Ravelry, a free social networking service dedicated to knitting, crocheting, and other yarn crafts, recently made a strong public stance against white supremacy in the form of a policy banning content in support of U.S. President Donald Trump and his administration.
Renewing the United States’ long-standing sanctions on Zimbabwe for another year, President Donald Trump stated that “the actions and policies of certain members of the Government of Zimbabwe and other persons to undermine Zimbabwe’s democratic processes or institutions continue to pose an unusual and extraordinary threat to the foreign policy of the United States”.
Instead of dehumanizing people who engage in extremism inspired by hate and white supremacy, we should try to understand their humanity, and the experiences, pain, and vulnerability fueling their inclination to violence.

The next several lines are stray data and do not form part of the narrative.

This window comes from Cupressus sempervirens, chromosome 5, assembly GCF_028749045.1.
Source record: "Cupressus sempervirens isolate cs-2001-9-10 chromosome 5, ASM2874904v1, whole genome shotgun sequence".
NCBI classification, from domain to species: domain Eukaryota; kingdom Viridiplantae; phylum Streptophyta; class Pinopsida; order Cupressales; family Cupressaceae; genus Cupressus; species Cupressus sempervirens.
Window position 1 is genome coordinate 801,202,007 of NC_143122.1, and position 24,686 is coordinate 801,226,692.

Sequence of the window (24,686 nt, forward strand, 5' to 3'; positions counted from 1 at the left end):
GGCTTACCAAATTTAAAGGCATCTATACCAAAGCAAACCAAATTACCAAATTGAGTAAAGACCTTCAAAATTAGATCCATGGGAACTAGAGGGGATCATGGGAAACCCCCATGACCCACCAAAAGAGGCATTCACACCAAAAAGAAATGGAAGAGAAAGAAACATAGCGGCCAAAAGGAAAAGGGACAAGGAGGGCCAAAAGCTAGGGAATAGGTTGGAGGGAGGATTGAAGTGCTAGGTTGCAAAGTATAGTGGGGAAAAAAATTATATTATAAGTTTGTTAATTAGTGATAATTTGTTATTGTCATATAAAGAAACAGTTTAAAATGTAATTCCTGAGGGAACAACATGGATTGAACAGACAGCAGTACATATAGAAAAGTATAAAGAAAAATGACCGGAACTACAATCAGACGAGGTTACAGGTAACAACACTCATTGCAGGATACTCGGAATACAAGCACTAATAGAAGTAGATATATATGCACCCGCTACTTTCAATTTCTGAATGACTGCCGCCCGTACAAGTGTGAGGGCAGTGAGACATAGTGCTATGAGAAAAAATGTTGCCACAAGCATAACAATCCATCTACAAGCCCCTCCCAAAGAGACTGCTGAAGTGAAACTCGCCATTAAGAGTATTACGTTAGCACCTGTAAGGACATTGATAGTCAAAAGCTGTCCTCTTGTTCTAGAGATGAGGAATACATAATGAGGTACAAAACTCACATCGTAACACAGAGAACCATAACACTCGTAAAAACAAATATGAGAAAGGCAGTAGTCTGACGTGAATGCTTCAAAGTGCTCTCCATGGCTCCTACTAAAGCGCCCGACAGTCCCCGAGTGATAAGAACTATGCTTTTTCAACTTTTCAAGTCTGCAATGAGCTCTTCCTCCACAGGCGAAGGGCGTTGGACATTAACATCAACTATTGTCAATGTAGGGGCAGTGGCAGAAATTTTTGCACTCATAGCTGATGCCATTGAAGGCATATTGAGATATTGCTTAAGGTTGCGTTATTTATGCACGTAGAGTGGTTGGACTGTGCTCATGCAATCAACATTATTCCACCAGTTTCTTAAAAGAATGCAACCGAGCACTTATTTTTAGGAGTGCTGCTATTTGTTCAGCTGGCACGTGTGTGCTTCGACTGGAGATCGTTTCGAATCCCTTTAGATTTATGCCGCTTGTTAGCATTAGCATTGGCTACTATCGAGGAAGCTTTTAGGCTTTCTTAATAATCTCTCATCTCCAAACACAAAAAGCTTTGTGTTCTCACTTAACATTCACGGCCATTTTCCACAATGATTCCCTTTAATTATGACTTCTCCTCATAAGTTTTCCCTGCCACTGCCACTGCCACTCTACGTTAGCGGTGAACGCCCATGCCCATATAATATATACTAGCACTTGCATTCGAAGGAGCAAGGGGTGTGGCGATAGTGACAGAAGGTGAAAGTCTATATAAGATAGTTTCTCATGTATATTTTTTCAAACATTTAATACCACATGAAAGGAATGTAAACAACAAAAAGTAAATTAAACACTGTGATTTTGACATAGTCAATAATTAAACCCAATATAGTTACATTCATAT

Capitalism in its current form enriches mostly privileged men and sidelines marginalized groups such as people of colour, immigrants and women. We need the courage to imagine and create new solidarity economies that prioritize people and the planet over profit.
On July 12, 2017, a coalition of websites, technology companies, digital rights organizations, and Internet users in the United States joined forces to defend a democratizing idea that matters for Zimbabwe, especially in the final months of Robert Mugabe’s dictatorship: net neutrality.